Costco has repeatedly failed to provide participants in and beneficiaries of its healthcare plan with adequate, lawful COBRA notices upon a “qualifying event,” a proposed class action claims.
The 18-page case out of Florida says Costco’s COBRA notices are unlawfully not written in a manner calculated to be understood by the average plan participant, in particular in that the disclosures “attempt to scare individuals away from electing COBRA.” Per the complaint, Costco does so by including in its COBRA notices an “ominous warning” that suggests that the submission of even “incomplete” information when electing coverage “may result in civil, or even criminal penalties.”
“The purpose behind [Congress’s] notice requirements is to facilitate and assist individuals in electing continuation coverage should they so choose, not discourage them from doing so as Defendant’s [sic] does here,” the lawsuit says.
The COBRA amendments to the Employee Retirement Income Security Act (ERISA) require a healthcare plan sponsor to provide upon a qualifying event, such as a termination of employment, notice of a plan participant’s right to continued insurance coverage. To facilitate compliance with the law, the U.S. Department of Labor has issued a model COBRA notice for plan sponsors to use in order to ensure participants and beneficiaries are given the statutory information.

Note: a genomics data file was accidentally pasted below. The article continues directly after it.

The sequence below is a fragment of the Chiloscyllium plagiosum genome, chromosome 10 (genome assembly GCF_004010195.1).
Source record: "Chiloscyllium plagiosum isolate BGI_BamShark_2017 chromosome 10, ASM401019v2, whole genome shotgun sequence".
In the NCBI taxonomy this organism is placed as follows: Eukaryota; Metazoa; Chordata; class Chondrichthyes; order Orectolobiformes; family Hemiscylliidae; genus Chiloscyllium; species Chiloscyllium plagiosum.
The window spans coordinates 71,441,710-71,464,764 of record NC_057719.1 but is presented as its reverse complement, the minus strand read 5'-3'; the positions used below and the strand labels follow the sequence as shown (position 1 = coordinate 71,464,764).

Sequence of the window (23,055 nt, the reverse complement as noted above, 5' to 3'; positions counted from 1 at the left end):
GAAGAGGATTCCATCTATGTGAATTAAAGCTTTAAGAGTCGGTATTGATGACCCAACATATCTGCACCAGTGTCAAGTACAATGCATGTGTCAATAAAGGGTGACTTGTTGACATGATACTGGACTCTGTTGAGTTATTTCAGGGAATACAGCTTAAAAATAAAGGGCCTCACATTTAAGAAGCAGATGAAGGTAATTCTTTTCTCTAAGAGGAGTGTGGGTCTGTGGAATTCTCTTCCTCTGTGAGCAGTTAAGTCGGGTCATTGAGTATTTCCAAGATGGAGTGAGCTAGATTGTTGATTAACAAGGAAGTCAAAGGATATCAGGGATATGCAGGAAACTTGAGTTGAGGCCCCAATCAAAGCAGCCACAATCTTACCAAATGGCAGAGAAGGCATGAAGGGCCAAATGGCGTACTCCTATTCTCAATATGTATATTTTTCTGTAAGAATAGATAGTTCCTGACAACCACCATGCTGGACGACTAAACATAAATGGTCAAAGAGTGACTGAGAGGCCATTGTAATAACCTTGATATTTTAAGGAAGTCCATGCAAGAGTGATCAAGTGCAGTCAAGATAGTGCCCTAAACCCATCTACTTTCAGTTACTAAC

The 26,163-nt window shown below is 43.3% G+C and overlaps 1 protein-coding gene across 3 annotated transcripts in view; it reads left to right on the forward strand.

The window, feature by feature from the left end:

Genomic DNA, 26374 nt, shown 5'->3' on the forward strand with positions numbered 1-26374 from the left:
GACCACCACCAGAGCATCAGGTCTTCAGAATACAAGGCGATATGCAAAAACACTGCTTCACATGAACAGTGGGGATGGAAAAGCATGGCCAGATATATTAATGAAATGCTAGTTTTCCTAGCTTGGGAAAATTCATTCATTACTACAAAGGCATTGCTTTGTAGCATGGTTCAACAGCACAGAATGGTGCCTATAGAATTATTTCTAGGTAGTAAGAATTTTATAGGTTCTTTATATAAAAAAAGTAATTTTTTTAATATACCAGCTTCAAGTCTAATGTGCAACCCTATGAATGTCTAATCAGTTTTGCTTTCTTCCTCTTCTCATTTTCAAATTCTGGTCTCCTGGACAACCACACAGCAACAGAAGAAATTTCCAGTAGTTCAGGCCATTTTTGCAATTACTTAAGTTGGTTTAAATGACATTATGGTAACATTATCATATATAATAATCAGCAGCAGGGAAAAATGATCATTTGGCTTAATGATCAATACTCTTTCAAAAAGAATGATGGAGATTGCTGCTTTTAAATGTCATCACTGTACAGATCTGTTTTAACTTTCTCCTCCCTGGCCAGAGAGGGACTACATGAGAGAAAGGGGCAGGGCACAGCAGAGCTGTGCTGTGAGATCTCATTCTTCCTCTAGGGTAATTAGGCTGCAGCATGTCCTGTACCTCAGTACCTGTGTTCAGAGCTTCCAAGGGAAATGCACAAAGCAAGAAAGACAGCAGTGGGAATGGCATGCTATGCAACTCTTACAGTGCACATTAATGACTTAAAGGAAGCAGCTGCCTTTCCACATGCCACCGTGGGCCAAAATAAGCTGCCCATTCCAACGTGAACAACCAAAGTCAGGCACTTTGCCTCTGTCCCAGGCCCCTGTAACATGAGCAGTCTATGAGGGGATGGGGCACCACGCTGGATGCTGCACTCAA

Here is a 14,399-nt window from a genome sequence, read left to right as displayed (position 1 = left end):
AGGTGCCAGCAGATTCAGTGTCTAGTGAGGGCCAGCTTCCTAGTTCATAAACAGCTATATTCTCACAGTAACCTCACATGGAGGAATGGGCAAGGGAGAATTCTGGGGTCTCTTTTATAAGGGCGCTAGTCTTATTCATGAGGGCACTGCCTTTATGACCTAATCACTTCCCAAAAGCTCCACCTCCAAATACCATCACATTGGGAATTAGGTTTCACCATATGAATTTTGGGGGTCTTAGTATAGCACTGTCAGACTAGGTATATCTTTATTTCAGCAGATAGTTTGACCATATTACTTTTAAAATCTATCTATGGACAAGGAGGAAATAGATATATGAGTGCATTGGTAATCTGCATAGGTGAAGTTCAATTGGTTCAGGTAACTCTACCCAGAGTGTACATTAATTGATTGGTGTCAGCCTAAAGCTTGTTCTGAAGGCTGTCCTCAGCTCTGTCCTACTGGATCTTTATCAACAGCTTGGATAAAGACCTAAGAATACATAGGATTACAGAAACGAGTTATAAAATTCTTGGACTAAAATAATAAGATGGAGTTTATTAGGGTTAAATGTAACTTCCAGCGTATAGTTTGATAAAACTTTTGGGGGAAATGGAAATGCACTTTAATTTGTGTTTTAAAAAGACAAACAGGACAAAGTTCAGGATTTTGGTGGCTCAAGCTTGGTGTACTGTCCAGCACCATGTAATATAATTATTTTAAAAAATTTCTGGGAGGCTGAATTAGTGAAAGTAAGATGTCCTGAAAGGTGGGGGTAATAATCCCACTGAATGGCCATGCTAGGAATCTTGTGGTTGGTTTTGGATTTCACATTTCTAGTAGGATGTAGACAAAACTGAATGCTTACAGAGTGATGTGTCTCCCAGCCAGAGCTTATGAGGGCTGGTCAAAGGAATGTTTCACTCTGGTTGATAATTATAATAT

Costco, the suit claims, has failed to utilize the model notice and instead deliberately authored and disseminated a COBRA form that lacks critical information and includes needless language meant to “chill” election of continued benefits. Specifically, the complaint claims Costco’s COBRA notice includes the following “needless and inaccurate” disclosure right above the signature line:
“You certify that all information is complete and accurate to the best of your knowledge. Please note that any person who knowingly provides false, incomplete, or misleading information is considered to have committed an act to defraud or deceive the Plan Sponsor(s). The filing of any application for insurance or other claim for benefits based on false, misleading, or incomplete information is a fraudulent act and may result in criminal or civil penalties.”
According to the suit, the warning contains both incorrect and misleading information and needlessly references a possible “$50 penalty from the IRS for each failure to provide an accurate tax identification number for a covered individual.” This information, the case contends, is thrown into Costco’s COBRA notice without context or an explanation as to why criminal or IRS penalties are somehow related to the coverage election process. Adding such information into a COBRA notice discourages people from electing to continue healthcare coverage upon a qualifying event, the suit charges.
“Based, at least in part, on these threats and warning Plaintiff did not enroll in the continuation coverages made available to him, including medical, dental, and vision,” the case claims. “The loss by Plaintiff of his medical, dental, and vision coverage are directly attributable to the ‘warning’ language needlessly included in Defendant’s COBRA notice because their inclusion led to Plaintiff not enrolling in COBRA continuation coverage.”
The plaintiff also incurred medical bills for which he had to pay out of pocket as a result of his decision to not enroll in continued COBRA coverage, the lawsuit adds.
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